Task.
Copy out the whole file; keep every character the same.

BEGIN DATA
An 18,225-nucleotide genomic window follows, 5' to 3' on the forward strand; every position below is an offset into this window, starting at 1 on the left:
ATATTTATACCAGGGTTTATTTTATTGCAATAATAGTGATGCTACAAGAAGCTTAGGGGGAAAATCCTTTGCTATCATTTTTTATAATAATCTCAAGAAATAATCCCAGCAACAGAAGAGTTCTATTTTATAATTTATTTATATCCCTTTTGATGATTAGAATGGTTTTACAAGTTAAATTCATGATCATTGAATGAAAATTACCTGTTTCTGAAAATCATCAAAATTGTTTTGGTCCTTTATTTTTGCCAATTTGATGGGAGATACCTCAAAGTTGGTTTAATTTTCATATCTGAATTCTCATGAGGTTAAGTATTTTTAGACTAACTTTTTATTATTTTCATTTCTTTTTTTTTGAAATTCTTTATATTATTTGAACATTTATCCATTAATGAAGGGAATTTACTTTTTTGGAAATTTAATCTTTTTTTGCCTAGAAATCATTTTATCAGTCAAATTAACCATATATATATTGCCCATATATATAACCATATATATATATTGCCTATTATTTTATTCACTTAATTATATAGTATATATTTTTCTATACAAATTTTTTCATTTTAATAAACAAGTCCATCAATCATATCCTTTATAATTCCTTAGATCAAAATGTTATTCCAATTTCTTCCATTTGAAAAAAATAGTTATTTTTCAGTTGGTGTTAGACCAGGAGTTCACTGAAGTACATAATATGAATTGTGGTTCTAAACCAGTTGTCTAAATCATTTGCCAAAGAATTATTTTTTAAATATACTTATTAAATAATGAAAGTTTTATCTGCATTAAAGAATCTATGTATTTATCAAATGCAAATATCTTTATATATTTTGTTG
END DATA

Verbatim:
An 18,225-nucleotide genomic window follows, 5' to 3' on the forward strand; every position below is an offset into this window, starting at 1 on the left:
ATATTTATACCAGGGTTTATTTTATTGCAATAATAGTGATGCTACAAGAAGCTTAGGGGGAAAATCCTTTGCTATCATTTTTTATAATAATCTCAAGAAATAATCCCAGCAACAGAAGAGTTCTATTTTATAATTTATTTATATCCCTTTTGATGATTAGAATGGTTTTACAAGTTAAATTCATGATCATTGAATGAAAATTACCTGTTTCTGAAAATCATCAAAATTGTTTTGGTCCTTTATTTTTGCCAATTTGATGGGAGATACCTCAAAGTTGGTTTAATTTTCATATCTGAATTCTCATGAGGTTAAGTATTTTTAGACTAACTTTTTATTATTTTCATTTCTTTTTTTTTGAAATTCTTTATATTATTTGAACATTTATCCATTAATGAAGGGAATTTACTTTTTTGGAAATTTAATCTTTTTTTGCCTAGAAATCATTTTATCAGTCAAATTAACCATATATATATTGCCCATATATATAACCATATATATATATTGCCTATTATTTTATTCACTTAATTATATAGTATATATTTTTCTATACAAATTTTTTCATTTTAATAAACAAGTCCATCAATCATATCCTTTATAATTCCTTAGATCAAAATGTTATTCCAATTTCTTCCATTTGAAAAAAATAGTTATTTTTCAGTTGGTGTTAGACCAGGAGTTCACTGAAGTACATAATATGAATTGTGGTTCTAAACCAGTTGTCTAAATCATTTGCCAAAGAATTATTTTTTAAATATACTTATTAAATAATGAAAGTTTTATCTGCATTAAAGAATCTATGTATTTATCAAATGCAAATATCTTTATATATTTTGTTG